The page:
Thursday, October 11, 2012

I'm Infected by My Antivirus

Call it a virus … call it spyware or malware … whatever you want to call it, it seems like I’ve been getting calls for years about this major nuisance.  The pop-up might tell you that your hard drive is failing or your registry is corrupted or your computer is infected with 43 viruses, and to the untrained eye it can be quite convincing, but these days, warnings like these are more often than not a hoax, what Wikipedia calls rogue security software.







So if it’s a hoax, Dovid, does that mean that I can just ignore it?

Unfortunately, you cannot.  Worst case scenario, this hoax carries some damaging payload and is a virus itself; best case, it’s a nuisance that’s just trying to steal your credit card info. (I’ve actually had clients pay to activate the fake antivirus software with hopes that this would remove it.) The important thing is to recognize that responding to any requests from this malicious software will only make things worse.

How do I know whether it’s real or a hoax?

When in doubt, call your competent local IT expert (shameless plug).

Another line of defense is knowledge – which is why  it’s a good idea to  familiarize yourself with your antivirus software before there’s a problem. Learn how to check to make sure it’s active and up to date.  Many people are sitting ducks for this kind of scam precisely  because they don’t know what their antivirus software is supposed to look like. (The truth is, it’s  easy to recognize t a hoax when it’s written in Pidgin Englis;, but thanks to all of those outsourced call centers, it may be that hackers’ English seems to be getting better all the time.)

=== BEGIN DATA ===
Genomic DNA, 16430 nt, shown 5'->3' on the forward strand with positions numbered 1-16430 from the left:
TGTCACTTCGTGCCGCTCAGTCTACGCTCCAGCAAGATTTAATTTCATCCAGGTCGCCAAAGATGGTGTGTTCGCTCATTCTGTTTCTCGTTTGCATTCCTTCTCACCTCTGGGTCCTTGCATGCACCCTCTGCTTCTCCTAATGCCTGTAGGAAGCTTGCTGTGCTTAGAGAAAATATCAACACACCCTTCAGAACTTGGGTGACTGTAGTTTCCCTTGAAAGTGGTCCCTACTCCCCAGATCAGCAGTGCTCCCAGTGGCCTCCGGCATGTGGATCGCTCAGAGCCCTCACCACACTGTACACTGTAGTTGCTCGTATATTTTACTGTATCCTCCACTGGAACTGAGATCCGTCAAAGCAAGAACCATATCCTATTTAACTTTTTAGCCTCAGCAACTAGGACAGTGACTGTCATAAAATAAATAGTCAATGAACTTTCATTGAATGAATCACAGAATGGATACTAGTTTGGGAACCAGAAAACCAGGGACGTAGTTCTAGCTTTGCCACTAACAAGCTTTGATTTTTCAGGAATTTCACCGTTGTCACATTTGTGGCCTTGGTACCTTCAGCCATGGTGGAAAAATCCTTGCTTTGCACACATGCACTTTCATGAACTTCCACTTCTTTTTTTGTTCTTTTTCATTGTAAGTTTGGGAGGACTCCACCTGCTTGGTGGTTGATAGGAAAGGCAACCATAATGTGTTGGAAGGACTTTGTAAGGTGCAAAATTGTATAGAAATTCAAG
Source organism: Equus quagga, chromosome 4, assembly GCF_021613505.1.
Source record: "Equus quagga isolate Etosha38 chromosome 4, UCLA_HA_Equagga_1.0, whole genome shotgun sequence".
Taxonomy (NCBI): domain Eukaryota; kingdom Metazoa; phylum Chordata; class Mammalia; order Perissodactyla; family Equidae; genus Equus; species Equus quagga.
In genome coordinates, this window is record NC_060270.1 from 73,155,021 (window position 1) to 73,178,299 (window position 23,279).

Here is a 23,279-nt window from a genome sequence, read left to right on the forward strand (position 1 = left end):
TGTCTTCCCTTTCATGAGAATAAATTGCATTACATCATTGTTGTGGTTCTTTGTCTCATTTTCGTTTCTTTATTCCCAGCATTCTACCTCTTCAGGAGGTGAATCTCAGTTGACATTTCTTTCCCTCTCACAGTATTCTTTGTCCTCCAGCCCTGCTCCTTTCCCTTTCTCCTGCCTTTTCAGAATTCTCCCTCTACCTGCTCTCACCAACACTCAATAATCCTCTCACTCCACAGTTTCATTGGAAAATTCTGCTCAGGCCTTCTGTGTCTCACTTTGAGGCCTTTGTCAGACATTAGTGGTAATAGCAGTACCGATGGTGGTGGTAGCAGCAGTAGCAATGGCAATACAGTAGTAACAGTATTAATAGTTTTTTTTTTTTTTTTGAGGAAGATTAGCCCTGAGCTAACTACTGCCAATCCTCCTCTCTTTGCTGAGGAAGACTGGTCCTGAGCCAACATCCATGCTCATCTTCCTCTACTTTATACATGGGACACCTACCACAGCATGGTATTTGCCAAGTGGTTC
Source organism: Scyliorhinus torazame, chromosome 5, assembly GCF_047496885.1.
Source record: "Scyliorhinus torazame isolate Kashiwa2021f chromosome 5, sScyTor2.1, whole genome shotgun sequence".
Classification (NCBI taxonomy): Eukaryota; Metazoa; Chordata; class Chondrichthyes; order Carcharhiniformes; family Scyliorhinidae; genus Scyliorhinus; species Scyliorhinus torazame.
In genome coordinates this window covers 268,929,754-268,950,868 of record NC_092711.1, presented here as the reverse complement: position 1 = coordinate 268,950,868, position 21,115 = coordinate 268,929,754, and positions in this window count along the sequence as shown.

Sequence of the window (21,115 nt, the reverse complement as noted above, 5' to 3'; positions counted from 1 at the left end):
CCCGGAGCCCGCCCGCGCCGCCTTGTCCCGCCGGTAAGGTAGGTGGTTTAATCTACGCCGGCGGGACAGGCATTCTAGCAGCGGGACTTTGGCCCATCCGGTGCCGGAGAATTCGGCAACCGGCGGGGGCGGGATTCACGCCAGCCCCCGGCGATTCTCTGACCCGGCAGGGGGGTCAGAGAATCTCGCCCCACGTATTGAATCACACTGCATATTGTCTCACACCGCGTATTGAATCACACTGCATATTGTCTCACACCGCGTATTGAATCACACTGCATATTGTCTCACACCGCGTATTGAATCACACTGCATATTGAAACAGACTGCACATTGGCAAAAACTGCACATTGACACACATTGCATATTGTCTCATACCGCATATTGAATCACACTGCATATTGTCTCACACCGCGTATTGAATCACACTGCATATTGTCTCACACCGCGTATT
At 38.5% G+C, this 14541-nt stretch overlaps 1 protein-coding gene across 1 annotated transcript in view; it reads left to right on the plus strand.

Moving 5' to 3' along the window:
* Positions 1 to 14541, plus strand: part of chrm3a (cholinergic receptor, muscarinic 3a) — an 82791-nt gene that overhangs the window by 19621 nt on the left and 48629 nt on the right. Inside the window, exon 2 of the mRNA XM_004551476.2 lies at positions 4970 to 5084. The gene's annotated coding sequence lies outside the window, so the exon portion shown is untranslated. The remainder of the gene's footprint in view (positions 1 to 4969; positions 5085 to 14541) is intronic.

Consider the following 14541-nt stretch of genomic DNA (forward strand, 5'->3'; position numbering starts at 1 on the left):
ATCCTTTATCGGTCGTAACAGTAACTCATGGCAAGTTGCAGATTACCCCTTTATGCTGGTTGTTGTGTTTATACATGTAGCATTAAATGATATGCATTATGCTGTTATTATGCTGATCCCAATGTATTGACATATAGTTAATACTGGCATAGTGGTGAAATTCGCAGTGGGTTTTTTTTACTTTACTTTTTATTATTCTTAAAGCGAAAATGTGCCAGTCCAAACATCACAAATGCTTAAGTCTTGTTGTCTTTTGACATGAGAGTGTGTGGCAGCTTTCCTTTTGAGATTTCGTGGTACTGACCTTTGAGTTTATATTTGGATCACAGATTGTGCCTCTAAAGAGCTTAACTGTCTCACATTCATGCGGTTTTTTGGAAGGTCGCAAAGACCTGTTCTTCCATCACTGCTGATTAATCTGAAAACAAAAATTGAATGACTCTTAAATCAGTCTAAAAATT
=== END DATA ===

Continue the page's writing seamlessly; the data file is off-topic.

How did I get it?

Since I’m generally a believer in holistic computing practices, I’ll always start by telling you that your computer got infected because it didn’t have a healthy immune system and was therefore vulnerable; but to be more pragmatic, more often than not, there’s an infected website involved. Either you were conned into clicking a link in a deceptive Email message, or mistyped an Email address, or were on a site that you probably shouldn’t have been on, or as mentioned in our last blog posting, visited a perfectly reputable site that was hacked or infected itself.